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Tyler Kaufman, AP Photo

When to use it? Jazz and the NBA still getting the feel for new coach's challenge

By Ryan Miller, KSL.com | Posted - Oct 15th, 2019 @ 2:30pm



SALT LAKE CITY — In the second quarter of Utah’s preseason loss to the New Orleans Pelicans Friday, Utah’s Jeff Green was called for a foul as he went up to block a driving layup attempt by Zion Williamson.

That call led to Utah Jazz history.

Green thought it was clean; so did his head coach. With a twirl of a finger, Jazz coach Quin Snyder initiated his first-ever coach’s challenge.

After further review, Snyder was vindicated. The Jazz won the challenge, leading to a jump ball at center court and taking away two free-throw attempts from the Pelicans.

This season, each team will be allowed one challenge per game. Coaches will be able to challenge a foul at any point during a contest and an out-of-bounds or goaltending call outside of the last 2 minutes of regulation and overtime. Non-calls are not challengable.

“I'm going to help you guys with this analysis so you can criticize when I should have used it,” Snyder cheekily said to a group of reporters before Utah’s preseason game on Monday.

With just one available, coaches will have to be strategic in how and when they throw the metaphorical challenge flag (they’ll really just be twirling a finger toward the referees).

Should they save it until the end in case of a game-altering foul call? Or use it early in the half so they don’t burn a timeout (if neither team has taken a timeout prior to 6:59 of the first or third period, the first dead ball will lead to a charged home timeout)? Or only use it when points are involved?

There are still a lot of unknowns.

“Essentially, it's a bet,” Snyder said. “It's a less than 50-50 bet. And so, when does it make sense to make that bet? There are so many factors that go into it that really are subjective and that are situational.”

Utah Jazz head coach Quin Snyder calls out a play as the Utah Jazz and the Adelaide 36ers play at Vivint Arena in Salt Lake City on Saturday, Oct. 5, 2019. (Scott G Winterton, KSL)

For example, Snyder said that reversing the foul on Green might be a situation where the Jazz could regularly use it. That challenge eliminated the chance for the Pelicans to score two points. That seemed like a good use of it. But then Snyder thought of a second-half foul call on Royce O’Neale that led to three free throws for the Pelicans — and well, that one might have been better.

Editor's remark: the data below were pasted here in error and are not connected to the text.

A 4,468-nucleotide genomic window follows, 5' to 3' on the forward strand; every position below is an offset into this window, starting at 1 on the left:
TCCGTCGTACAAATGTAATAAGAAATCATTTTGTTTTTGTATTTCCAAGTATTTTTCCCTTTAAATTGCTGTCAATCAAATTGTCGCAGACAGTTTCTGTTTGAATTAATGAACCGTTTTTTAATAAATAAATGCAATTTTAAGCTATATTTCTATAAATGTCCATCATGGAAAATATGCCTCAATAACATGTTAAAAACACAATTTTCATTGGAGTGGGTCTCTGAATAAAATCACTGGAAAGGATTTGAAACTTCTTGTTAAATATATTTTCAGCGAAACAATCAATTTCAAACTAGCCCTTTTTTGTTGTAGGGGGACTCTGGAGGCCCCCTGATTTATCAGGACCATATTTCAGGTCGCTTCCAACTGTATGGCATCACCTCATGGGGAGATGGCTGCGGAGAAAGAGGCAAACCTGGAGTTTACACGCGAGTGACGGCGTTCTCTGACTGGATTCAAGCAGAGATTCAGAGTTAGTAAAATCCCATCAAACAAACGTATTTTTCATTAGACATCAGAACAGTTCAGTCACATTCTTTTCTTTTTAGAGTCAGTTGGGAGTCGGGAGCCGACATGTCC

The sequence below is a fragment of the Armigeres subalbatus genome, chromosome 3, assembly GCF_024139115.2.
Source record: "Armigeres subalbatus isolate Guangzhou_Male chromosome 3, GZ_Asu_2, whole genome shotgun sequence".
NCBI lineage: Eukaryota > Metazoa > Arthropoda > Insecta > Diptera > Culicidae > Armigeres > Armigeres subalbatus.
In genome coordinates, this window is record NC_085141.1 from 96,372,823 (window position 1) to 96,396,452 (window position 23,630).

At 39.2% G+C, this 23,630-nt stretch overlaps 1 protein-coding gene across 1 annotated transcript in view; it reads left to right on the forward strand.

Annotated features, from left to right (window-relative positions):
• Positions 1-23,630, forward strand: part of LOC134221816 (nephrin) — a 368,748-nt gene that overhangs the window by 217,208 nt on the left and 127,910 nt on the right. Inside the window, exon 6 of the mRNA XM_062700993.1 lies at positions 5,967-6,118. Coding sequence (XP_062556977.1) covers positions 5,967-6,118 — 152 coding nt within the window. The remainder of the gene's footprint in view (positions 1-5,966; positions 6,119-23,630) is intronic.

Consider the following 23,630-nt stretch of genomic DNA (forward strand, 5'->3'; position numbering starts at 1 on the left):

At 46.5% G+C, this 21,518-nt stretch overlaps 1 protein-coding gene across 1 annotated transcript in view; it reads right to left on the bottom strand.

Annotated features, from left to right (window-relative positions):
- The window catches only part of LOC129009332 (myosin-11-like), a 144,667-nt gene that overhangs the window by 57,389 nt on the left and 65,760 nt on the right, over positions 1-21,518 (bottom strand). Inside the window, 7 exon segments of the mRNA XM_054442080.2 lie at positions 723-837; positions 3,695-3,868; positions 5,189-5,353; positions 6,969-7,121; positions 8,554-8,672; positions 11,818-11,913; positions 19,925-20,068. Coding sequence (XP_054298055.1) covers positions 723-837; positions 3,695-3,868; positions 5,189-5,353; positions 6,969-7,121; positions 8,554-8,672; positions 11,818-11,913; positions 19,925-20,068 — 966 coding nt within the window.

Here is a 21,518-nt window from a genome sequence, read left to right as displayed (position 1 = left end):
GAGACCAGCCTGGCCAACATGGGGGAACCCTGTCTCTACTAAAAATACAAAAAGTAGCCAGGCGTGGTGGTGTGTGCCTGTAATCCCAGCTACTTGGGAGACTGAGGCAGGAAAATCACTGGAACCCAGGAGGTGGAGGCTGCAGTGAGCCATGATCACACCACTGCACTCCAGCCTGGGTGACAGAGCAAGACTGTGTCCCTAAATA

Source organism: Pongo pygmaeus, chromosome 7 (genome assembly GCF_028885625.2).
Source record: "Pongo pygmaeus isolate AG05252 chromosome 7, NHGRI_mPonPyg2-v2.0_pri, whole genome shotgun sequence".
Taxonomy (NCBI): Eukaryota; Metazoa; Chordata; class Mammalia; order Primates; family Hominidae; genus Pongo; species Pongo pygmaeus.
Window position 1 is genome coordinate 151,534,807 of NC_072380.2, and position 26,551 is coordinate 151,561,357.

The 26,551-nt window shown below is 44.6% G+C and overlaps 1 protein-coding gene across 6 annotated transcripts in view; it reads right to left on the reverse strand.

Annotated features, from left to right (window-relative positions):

“I didn't think Royce fouled Lonzo Ball on a 3-point shot, and that would have been a better opportunity to use it because it was three free throws. And then you could go to Zion's free-throw percentage and Lonzo's free-throw percentage and figure out, you know, potentially one of them misses, one of them makes,” Snyder said.

Ball hit all three free throws; the Jazz lost by one. Sometimes it'll come down to guessing right.

Sacramento Kings coach Luke Walton was the first NBA coach to successfully win a challenge when he asked for a review of an out-of-bounds call during the third quarter of the Kings’ game against the Indiana Pacers earlier in the preseason.

“I’m still getting used to if it's worth using unless it’s toward the end of the game,” said Walton who is now 1-1 on coach's challenges. “You lose timeouts either way. It’s more something to get used to and try out in the preseason.”

It’s reasonable to want the challenge at the end of the game. Snyder spoke of a hypothetical situation when his team is called for a foul at the end of a game and he doesn’t have the challenge to force a review.

“I think that as a coach, you don't want to be caught in a situation where you don't have an alternative. But at the same time, we don't know,” Snyder said.

You can’t predict the future. There might not be a better chance to use the challenge than in the very opening moments of a game. And points are points — if a challenge can take points away from an opponent (or give points to your team), does it matter if it comes at the beginning or the end?

So many questions. So few answers — at least not yet.

“There's going to be opportunities, in a very visible way, to analyze those situations,” Snyder said. “We'll analyze the heck out of them, no question. And sometimes we're not going to have a right answer. You may hold it the whole game and not have a chance to use it at the end of the game.”

The Jazz have already analyzed the heck out of it. Snyder praised the team’s analytics coordinator Cory Jez for tracking down data to give the team a better feel of when and in what type of situations to use the challenge. And that data will only get better as the season goes on.

“There's a lot of things that play into it," Snyder said. "Do you prevent a guy from getting a third foul? How many times did Rudy (Gobert) foul out last year? One. Did he have any three-foul games in the first quarter? You know, those are all the things that Cory's helped us look into.

"Is it wise to challenge a block charge on a certain player? That could be his third foul, and does he foul out of the game? Do they take him out of the game? You're assuming that the other coach is going to put someone on the bench with three fouls. Maybe they don't. And so again, it'll be fun.”

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